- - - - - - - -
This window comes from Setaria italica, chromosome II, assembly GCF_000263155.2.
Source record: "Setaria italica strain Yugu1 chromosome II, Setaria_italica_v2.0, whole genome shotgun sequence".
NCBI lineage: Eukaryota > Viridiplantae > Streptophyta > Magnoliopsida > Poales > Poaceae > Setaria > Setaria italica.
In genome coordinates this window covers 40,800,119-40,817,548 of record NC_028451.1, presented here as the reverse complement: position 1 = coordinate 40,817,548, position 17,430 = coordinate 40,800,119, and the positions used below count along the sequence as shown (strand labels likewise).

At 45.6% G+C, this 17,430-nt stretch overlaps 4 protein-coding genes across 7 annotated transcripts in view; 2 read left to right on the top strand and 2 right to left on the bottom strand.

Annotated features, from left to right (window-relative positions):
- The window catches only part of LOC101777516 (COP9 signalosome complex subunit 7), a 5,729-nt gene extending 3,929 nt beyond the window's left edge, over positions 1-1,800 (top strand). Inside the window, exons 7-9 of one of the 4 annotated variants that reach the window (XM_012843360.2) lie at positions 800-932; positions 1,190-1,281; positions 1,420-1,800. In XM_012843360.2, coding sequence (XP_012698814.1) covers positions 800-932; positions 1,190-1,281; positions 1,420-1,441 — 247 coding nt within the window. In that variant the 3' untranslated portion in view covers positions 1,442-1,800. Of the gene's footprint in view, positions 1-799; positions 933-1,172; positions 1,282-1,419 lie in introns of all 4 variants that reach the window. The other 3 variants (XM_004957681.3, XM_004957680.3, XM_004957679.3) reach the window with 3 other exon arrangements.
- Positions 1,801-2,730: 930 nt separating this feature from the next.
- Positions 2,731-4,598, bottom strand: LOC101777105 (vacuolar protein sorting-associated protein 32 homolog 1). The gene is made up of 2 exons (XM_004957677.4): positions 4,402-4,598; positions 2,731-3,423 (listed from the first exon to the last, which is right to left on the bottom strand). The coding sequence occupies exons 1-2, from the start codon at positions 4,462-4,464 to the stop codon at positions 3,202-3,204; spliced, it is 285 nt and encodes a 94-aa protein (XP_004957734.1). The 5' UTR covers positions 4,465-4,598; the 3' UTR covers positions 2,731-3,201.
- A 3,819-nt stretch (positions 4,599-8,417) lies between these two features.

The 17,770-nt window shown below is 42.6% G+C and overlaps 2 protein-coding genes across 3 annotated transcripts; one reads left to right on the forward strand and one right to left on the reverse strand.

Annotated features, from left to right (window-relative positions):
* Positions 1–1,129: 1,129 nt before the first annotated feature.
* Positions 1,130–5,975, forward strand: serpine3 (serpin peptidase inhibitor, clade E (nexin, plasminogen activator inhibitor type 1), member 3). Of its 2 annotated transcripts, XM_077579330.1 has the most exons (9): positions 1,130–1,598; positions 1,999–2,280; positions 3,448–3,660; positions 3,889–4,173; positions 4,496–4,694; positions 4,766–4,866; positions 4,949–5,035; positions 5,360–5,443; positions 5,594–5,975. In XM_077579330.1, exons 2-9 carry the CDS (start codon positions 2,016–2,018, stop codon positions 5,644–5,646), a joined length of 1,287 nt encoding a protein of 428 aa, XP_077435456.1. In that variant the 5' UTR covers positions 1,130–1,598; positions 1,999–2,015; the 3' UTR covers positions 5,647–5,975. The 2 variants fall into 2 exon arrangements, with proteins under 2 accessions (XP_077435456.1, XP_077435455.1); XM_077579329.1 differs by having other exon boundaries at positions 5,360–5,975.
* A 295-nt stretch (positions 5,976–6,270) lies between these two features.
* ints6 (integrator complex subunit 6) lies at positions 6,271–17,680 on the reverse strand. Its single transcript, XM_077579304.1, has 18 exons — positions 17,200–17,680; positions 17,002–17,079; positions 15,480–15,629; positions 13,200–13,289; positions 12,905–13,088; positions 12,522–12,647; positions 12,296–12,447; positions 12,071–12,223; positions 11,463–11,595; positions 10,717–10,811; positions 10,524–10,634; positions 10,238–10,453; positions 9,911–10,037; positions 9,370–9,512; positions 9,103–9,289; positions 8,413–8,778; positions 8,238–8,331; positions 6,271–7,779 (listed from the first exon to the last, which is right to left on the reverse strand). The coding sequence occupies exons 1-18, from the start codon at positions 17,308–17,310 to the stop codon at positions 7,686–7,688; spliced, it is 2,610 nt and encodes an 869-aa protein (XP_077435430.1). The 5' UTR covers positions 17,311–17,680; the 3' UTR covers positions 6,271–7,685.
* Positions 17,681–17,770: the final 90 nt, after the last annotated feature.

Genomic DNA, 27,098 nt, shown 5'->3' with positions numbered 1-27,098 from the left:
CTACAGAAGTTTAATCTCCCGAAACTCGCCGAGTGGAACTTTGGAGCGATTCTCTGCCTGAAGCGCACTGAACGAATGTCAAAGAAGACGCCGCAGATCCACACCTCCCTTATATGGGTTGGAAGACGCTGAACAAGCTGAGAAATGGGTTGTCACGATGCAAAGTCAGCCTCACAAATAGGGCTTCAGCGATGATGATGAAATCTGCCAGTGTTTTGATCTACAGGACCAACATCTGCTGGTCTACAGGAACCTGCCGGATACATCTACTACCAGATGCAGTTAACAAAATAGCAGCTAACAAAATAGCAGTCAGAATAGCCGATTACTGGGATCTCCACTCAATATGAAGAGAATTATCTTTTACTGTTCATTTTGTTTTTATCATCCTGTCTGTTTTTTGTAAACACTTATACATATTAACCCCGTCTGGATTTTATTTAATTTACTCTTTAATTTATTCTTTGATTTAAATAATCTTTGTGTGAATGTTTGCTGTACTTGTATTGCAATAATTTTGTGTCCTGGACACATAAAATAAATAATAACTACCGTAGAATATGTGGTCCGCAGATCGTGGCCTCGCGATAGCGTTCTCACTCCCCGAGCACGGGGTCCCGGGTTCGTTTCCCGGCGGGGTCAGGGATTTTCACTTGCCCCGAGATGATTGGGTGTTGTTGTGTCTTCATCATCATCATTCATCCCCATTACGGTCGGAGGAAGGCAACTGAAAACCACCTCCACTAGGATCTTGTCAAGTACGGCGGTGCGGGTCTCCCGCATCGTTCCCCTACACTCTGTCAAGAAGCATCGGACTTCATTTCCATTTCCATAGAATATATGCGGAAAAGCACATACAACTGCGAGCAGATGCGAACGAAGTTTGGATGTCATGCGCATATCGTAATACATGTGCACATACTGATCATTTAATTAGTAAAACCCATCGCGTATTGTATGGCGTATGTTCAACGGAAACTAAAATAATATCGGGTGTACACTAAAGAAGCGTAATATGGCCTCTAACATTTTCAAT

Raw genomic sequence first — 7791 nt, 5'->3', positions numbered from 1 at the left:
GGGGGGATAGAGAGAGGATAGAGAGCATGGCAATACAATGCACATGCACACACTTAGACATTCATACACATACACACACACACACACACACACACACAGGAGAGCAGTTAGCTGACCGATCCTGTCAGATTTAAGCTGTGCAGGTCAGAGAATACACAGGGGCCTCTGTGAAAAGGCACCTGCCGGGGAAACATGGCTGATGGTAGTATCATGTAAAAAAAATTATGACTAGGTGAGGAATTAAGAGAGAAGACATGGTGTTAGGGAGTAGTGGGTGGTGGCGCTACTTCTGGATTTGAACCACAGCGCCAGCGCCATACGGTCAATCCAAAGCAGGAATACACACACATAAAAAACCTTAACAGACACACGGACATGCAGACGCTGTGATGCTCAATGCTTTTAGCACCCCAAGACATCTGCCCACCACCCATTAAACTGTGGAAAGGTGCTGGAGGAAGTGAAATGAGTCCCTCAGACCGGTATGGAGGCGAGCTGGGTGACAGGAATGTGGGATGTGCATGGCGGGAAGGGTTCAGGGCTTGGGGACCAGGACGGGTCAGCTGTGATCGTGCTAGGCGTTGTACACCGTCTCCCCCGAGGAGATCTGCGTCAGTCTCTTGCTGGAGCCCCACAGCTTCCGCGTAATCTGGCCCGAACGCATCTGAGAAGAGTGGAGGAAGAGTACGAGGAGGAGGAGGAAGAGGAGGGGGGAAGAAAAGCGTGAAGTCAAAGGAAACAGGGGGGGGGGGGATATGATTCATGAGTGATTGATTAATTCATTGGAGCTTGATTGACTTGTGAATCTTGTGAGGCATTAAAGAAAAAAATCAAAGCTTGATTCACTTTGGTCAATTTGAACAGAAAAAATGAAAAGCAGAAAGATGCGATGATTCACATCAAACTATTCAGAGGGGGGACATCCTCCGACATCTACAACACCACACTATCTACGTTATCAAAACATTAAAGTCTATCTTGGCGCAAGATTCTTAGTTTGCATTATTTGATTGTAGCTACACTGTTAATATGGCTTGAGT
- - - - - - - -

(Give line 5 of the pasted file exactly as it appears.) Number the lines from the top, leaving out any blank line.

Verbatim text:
At 45.6% G+C, this 17,430-nt stretch overlaps 4 protein-coding genes across 7 annotated transcripts in view; 2 read left to right on the top strand and 2 right to left on the bottom strand.